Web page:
Since I posted it, I came across 2 more images of this same locomotive that were taken about 4-5 years apart in Ogden, UT. What struck me as an amazing coincidence, maybe even a Festivus miracle, was that the images were taken not only in the same town, but in virtually the exact same location at the SP’s Ogden roundhouse.

The first image shows the 6006 on October 3, 1958. It appears to have a recently replaced lead truck. Note the position of the unit relative to the utility pole in the background.

Southern Pacific PA 6006 at Ogden UT in October, 1958

There’s no date on the second image, but we can narrow down the date to the 1962-1964 range. What’s my basis for this assertion?

The Southern Pacific adopted the lark gray & scarlet locomotive paint scheme in 1959. The paint on the second image isn’t fresh, nor it weather-worn, allowing me to infer the date range.

Based on the position of the utility pole in the background, the 6006 in the second image looks to be about 20 feet from the its location in image one.

Southern Pacific PA 6006 at Ogden UT in the early 1960's

The background scenes are identical save the smokestack has been removed by the time of the second view.

One last thing. There been a fair amount of coverage about Doyle McCormack and the PA that he’s restored to operational condition. Rightfully so.

I just don’t understand why there’s been no coverage about the SP PA that’s the subject of this post. It too is in operational condition in Southern California. Here’s an image of it:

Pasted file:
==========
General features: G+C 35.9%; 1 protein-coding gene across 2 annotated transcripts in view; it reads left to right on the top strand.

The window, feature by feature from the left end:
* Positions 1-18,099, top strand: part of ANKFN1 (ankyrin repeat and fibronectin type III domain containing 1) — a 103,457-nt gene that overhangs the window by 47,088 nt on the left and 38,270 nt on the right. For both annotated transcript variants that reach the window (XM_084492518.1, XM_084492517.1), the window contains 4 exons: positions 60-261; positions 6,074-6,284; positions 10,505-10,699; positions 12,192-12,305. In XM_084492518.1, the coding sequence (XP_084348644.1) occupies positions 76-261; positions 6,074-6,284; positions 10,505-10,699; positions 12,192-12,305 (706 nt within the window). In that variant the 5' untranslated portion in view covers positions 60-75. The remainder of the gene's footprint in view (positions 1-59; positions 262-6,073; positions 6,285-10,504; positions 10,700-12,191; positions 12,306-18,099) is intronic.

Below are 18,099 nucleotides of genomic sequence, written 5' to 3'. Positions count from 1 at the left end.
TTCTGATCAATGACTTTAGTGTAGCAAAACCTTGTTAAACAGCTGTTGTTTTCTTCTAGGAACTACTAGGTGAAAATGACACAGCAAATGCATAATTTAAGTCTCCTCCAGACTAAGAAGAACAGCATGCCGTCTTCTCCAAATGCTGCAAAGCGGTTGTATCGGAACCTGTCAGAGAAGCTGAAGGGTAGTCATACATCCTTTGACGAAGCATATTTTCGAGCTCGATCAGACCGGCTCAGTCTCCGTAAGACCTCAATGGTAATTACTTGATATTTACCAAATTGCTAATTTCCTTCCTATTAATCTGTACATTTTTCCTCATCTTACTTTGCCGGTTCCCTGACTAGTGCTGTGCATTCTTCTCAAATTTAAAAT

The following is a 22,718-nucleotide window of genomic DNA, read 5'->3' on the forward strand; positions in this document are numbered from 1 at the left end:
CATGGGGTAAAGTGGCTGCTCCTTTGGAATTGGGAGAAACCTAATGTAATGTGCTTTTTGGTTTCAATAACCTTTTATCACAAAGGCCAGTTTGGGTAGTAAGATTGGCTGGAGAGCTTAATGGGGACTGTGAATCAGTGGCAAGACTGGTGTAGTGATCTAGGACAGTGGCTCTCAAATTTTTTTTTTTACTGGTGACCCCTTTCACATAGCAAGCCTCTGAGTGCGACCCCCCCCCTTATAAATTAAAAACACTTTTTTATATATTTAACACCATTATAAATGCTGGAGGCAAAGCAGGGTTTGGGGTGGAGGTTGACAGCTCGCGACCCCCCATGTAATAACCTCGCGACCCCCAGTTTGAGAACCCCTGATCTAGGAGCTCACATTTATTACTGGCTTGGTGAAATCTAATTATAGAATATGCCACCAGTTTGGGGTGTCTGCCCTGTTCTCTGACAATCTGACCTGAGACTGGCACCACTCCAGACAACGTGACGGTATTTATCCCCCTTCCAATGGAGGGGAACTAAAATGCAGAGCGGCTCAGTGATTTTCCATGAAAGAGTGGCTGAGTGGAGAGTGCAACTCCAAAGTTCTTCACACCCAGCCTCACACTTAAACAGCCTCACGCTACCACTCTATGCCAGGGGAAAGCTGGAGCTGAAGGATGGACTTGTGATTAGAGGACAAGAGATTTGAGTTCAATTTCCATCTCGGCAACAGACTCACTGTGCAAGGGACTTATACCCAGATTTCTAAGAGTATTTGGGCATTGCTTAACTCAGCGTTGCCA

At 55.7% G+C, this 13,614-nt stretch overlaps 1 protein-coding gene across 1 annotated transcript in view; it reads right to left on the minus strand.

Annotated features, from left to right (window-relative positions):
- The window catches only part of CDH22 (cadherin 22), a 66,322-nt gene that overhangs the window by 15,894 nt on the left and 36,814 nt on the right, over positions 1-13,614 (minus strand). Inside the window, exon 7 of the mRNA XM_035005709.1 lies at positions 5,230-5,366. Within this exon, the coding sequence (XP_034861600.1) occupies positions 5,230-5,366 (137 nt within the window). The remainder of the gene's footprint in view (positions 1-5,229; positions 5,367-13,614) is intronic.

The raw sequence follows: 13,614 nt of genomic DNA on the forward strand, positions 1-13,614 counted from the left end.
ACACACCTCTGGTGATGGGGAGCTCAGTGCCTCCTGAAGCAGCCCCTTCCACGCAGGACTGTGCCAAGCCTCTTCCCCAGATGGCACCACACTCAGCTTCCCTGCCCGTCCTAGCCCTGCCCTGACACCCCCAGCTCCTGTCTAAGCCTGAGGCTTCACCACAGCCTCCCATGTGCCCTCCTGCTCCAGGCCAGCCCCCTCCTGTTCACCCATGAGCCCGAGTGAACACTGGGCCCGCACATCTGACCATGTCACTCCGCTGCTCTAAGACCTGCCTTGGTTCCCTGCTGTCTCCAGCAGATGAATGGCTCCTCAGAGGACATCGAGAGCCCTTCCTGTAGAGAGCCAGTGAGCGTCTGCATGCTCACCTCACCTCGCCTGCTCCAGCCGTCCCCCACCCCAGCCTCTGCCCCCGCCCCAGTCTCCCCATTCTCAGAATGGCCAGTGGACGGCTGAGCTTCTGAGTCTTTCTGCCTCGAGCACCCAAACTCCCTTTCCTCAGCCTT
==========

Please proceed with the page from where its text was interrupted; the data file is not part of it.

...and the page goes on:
SP_ALCO_PA_2_6006_by_Zephyr303

Classic Streamliners – The Soo Line’s Sleek GM’s Electro-Motive Division F3

Classic Streamliners

The Soo Line’s Sleek General Motors’ Electro-Motive Division F3 Streamlined Diesel Locomotive

The Soo Line's Sleek General Motors’ Electro-Motive Division F3 Streamlined Diesel Locomotive

Builder’s portrait of a Soo Line EMD F3 diesel locomotive. The EMD F3 was a 1,500-hp freight- and passenger-hauling diesel locomotive produced between July 1945 and February 1949 by General Motors’ Electro-Motive Division. Final assembly was at GM-EMD’s La Grange, Illinois plant. A total of 1,111 cab-equipped lead A units and 696 cabless booster B units were built. The F3 was the third model in GM-EMD’s highly successful F-unit series of cab unit diesel locomotives, and it was the second most produced of the series. The F3 essentially differed from the EMD F2 in that it used the “new” D12 generator to produce more power. As built, the only way to distinguish between the F2 and F3 was the nose number panels on the A units, which were small on the F2 and large on the F3. The Soo Line acquired 10 of the A units, numbered 200A, B – 204A, B.